“We can’t all camp out in old-growth forests, lying down in front of the bulldozers,” reads a press announcement for Josh Dorfman‘s new book, The Lazy Environmentalist: Your Guide to Easy, Stylish, Green Living (Stewart Tabori & Chang, 2007). “And it’s not only that we’re too busy: Some of us just don’t want our fabulous threads caked with mud.” Touché!
Dorfman, who personifies The Lazy Environmentalist on a radio show that’s aired throughout the United States and Canada on Sirius Satellite Radio, has garnered quite a bit of attention with his message: To go green, all you have to do is select the products that cause the least harm to the environment. His “no friction” approach sells sustainability as sexy, hip and innovative, leaving things like morality or a sense of urgency out of it. The Lazy Environmentalist is a consumer’s guide to everything from bamboo furniture to international eco-tours to recycled cashmere sweaters for the family pooch. (Dorfman also serves as CEO of Vivavi, a green-furniture company.)
“We’re focused on solutions, so we’re never guilt-tripping,” Dorfman says. “You don’t have to be defensive about your own lifestyle, we’re just giving you stuff that you’re really going to want to do. So that creates an environment where people are really willing to listen.”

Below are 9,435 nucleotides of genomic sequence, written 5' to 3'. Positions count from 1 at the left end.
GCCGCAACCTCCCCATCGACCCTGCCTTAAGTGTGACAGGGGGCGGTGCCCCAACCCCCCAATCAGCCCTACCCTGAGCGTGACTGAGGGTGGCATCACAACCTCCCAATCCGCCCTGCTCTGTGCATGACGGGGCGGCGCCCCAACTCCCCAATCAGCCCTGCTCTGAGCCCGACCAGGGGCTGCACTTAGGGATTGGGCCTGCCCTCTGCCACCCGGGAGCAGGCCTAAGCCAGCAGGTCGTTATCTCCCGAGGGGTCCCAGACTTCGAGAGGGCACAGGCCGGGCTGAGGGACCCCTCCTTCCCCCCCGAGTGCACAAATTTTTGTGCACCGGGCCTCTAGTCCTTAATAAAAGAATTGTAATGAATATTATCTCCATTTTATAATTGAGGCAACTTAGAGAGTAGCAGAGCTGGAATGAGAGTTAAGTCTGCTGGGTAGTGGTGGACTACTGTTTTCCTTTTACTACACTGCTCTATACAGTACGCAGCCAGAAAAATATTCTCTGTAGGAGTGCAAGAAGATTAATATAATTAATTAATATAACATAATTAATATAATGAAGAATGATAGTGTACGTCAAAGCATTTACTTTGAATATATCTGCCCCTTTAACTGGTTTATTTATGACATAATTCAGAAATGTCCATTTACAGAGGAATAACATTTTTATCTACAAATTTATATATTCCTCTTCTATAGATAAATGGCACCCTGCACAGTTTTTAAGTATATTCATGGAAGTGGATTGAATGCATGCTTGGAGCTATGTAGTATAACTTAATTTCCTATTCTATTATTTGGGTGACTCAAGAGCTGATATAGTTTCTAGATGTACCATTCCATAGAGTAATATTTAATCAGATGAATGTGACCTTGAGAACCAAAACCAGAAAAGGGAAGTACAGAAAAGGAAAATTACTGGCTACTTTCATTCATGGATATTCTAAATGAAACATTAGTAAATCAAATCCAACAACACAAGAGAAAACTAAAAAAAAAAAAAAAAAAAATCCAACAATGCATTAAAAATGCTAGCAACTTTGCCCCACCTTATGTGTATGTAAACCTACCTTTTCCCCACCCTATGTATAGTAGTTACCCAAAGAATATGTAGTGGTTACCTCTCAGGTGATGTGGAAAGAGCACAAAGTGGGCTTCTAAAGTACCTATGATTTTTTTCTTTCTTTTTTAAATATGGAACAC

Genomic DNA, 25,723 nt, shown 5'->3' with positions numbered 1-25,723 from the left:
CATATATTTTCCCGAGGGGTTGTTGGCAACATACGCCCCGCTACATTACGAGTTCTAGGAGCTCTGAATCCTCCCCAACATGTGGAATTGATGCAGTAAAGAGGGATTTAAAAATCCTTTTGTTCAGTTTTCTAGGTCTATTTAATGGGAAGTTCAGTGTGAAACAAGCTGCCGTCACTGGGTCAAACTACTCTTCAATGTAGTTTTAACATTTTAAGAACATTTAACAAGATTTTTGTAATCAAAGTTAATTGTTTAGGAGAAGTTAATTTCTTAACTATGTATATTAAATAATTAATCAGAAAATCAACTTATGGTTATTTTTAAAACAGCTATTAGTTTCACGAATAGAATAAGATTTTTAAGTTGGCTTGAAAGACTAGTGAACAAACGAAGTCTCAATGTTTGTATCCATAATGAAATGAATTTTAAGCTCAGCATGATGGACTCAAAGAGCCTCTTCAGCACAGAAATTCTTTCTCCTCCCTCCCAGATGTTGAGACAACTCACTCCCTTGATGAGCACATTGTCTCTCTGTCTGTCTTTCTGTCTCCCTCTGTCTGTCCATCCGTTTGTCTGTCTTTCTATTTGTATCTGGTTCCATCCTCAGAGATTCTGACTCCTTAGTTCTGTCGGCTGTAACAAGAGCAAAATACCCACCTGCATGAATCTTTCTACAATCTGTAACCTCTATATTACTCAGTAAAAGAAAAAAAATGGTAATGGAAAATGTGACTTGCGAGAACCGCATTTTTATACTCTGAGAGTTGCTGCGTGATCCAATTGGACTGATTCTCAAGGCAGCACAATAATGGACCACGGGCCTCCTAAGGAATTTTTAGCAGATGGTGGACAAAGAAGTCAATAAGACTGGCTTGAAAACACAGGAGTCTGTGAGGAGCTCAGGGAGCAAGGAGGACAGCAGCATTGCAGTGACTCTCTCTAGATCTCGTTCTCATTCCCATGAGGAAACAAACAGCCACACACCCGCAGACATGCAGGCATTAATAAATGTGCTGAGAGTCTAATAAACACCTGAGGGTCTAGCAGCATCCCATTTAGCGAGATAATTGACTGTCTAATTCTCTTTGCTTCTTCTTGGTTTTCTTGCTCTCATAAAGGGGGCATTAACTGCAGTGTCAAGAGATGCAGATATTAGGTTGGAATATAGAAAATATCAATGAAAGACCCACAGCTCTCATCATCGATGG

If being featured in Time and on MSNBC is any indication, The Lazy Environmentalist strikes a chord with mainstream Americans. On Earth Day, Dorfman even appeared on the Martha Stewart Show to present a few ideas for green living.
“I use ‘lazy’ a little bit tongue-in-cheek,” Dorfman explains. “Lazy kind of points to the fact that I think we’re largely just so busy, [and] that often it’s like you have other priorities too. … So we have to try and find ways to communicate ‘green’ that are going to be really convenient, or really cool.”
So what does Dorfman say to those who insist that widespread consumerism is a cause of environmental woes? “Well, I would say, I agree,” he says with a laugh. But from his perspective, offering alternatives in the market arena is the most effective way to green people’s habits, and to reach people who would otherwise be resistant to change.
Dorfman, who lives in Brooklyn, is no stranger to Asheville—his parents moved here last fall, and he’s been here several times. Perhaps due to their son’s influence, his parents have decided to build a green home here.
His next visit to Asheville will be more than a family reunion. On Wednesday, May 30, at 7 p.m., he’ll appear at Malaprop’s Bookstore to talk about his book and make the case that being green just got easier.